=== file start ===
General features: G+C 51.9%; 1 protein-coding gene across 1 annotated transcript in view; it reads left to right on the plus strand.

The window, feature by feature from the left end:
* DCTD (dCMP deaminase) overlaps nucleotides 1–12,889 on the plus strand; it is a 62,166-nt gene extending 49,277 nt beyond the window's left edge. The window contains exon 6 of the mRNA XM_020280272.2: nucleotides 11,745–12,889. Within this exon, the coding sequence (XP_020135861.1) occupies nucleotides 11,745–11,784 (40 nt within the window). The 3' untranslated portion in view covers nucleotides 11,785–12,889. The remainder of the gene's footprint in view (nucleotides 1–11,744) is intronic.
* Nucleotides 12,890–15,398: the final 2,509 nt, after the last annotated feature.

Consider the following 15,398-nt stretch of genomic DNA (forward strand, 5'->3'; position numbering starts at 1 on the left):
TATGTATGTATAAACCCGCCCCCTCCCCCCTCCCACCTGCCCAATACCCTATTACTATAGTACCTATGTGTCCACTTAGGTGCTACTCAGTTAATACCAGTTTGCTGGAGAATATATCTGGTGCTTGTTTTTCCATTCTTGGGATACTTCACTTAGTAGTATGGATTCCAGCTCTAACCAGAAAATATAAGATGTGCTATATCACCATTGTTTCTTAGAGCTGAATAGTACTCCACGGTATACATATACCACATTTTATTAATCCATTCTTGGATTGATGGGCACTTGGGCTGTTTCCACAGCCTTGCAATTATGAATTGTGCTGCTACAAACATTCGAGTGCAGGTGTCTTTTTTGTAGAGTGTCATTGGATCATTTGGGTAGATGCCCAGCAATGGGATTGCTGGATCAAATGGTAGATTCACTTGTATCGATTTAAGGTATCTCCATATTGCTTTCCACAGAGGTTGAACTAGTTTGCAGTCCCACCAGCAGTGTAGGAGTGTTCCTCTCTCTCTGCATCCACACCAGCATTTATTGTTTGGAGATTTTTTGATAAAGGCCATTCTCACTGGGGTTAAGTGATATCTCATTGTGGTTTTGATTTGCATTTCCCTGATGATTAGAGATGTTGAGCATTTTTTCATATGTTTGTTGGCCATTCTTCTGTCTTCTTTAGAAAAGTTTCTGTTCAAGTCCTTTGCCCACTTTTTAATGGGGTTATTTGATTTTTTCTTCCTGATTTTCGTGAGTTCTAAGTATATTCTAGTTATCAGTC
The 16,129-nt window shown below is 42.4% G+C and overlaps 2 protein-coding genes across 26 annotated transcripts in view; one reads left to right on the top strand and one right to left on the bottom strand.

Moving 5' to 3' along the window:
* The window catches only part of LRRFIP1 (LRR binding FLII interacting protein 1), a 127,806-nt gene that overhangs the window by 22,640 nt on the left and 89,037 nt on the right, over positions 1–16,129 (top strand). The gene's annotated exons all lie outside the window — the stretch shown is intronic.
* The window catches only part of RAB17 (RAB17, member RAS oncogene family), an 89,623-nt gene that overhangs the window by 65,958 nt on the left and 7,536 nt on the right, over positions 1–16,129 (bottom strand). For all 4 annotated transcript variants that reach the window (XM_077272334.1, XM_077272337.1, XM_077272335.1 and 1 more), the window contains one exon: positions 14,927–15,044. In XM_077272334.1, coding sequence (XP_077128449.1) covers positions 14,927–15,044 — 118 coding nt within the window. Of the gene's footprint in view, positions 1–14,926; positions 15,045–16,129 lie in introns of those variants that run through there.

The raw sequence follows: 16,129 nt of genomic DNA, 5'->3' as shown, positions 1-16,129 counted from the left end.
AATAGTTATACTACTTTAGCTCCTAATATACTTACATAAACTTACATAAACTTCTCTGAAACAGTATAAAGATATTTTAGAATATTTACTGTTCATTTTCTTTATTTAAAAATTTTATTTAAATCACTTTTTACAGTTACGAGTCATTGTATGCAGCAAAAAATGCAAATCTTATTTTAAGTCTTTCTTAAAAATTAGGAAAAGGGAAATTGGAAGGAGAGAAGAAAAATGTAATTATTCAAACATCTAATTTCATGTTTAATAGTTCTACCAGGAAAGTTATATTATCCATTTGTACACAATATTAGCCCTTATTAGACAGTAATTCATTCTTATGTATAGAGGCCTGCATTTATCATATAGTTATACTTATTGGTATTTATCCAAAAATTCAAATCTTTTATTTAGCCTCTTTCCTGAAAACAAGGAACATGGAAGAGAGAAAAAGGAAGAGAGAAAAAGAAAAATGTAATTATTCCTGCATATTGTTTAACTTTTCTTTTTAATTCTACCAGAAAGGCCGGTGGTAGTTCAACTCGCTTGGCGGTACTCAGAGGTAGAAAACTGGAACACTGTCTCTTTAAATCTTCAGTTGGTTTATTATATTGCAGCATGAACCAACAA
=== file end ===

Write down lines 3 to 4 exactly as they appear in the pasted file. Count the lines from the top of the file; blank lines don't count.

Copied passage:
* DCTD (dCMP deaminase) overlaps nucleotides 1–12,889 on the plus strand; it is a 62,166-nt gene extending 49,277 nt beyond the window's left edge. The window contains exon 6 of the mRNA XM_020280272.2: nucleotides 11,745–12,889. Within this exon, the coding sequence (XP_020135861.1) occupies nucleotides 11,745–11,784 (40 nt within the window). The 3' untranslated portion in view covers nucleotides 11,785–12,889. The remainder of the gene's footprint in view (nucleotides 1–11,744) is intronic.
* Nucleotides 12,890–15,398: the final 2,509 nt, after the last annotated feature.